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Obama administration, SEC, FINRA, FPA, fi360, U.S. Supreme Court and SIFMA raise fiduciary bar to different heights
January 21, 2011 — 4:24 AM UTC by Elizabeth MacBride
Brooke’s Note: The SEC finally issued its report late last night (Jan. 21) about whether a true fiduciary standard should apply to stock brokers. The answer: yes. Elizabeth will publish her analysis soon.
Editor’s note: RIABiz is republishing this story, written last spring, which includes many groups’ definitions of the fiduciary standard. The SEC is expected, on Friday, Jan. 21, to release a study on how it will apply the fiduciary standard to broker-dealers.
Added note: This story now has a worthy sequel based on the wave of expert comments appended to it.
The dictionary on my Mac says fiduciary means “involving trust.” From the Latin fidere, “to trust.”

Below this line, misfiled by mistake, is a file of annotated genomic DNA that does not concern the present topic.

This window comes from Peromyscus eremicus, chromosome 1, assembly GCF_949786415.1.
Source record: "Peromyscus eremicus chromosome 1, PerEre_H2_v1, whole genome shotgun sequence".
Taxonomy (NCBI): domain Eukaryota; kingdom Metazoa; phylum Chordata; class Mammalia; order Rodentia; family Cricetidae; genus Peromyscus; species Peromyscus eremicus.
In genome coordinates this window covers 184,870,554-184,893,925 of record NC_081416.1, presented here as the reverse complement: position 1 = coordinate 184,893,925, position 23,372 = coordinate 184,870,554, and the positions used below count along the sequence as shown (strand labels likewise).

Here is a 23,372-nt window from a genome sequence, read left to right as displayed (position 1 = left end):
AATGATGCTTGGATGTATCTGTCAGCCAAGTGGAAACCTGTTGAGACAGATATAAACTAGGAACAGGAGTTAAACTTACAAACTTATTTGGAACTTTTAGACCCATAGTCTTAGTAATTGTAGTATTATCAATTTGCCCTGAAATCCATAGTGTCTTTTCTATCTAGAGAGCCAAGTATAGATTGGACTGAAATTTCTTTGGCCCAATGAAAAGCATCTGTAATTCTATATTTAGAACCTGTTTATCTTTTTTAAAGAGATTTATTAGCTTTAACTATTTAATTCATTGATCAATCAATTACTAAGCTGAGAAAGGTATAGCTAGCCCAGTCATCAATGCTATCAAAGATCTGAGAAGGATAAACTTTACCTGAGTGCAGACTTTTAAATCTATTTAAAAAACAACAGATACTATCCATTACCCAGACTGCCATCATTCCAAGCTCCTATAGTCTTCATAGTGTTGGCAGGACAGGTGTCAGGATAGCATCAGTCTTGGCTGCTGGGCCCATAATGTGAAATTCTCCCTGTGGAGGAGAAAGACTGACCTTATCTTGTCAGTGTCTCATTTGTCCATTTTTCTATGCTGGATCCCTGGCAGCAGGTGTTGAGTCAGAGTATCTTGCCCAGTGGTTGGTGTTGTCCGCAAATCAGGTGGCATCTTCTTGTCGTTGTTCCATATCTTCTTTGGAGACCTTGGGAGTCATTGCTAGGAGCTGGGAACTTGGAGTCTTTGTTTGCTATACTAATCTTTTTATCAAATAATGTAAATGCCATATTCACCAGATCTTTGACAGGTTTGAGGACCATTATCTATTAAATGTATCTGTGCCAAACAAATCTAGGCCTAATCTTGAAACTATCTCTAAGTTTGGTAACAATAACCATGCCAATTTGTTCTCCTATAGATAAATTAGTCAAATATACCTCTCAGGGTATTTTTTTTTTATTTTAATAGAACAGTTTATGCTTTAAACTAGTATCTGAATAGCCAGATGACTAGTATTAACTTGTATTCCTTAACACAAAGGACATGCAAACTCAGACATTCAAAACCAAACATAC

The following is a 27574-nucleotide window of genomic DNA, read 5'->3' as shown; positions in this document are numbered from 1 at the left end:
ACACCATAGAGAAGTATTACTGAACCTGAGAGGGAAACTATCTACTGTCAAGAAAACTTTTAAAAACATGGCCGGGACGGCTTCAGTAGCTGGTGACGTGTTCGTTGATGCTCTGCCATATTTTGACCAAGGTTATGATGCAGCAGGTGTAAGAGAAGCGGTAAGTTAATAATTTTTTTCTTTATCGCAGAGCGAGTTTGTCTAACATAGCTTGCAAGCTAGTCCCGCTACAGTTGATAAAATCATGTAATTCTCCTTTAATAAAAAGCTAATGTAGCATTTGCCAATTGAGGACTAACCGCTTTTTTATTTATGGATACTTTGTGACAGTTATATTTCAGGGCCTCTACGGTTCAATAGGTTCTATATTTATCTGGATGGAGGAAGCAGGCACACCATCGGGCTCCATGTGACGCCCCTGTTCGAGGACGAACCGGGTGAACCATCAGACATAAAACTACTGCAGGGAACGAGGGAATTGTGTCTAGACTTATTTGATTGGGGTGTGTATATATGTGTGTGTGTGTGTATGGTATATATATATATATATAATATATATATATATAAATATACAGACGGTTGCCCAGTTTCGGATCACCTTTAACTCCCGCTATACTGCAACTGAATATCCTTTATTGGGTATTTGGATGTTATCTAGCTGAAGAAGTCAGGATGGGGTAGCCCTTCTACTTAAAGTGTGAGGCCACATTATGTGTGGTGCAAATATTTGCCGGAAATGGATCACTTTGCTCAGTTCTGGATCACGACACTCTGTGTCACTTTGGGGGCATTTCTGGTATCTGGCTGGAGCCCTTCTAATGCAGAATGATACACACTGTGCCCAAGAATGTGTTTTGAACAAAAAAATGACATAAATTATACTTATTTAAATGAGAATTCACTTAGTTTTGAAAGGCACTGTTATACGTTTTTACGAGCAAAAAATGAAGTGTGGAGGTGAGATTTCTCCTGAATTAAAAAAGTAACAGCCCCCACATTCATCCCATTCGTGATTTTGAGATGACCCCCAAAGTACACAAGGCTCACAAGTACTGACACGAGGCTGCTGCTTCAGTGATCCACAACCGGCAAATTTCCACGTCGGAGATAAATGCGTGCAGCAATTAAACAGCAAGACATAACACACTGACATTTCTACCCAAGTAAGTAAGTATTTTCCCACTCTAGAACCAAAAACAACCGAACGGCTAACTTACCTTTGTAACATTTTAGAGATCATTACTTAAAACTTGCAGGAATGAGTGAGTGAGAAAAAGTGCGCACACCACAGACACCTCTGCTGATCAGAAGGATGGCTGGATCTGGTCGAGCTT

If only the definitions in Washington, D.C., were so clear.
One of the questions facing the Congress and the Obama administration as they struggle to craft new regulations for the financial system is how to harmonize regulation of broker-dealers and investment advisors.
Broker-dealers currently operate under a lower no-penny-stocks-to-widows suitability standard – a difference that has driven some advisers crazy, because it means that broker-dealers have been able to advise their clients to buy investment vehicles that weren’t necessarily in their best interests. Advisers, on the other hand, have been held to a higher, though admittedly vague, fiduciary standard developed over the years through case law, which requires that investors’ interests be put first.
The Administration has proposed that the “standards of conduct for all brokers, dealers, and investment advisers, in providing investment advice about securities to retail customers or clients … shall be to act solely in the interest of the customer or client without regard to the financial or other interest of the broker, dealer or investment adviser providing the advice.”
But what might that be interpreted to mean, either on Capitol Hill as part of a larger package of legislation, or if left vague in the ultimate regulation, by companies and courts across the country?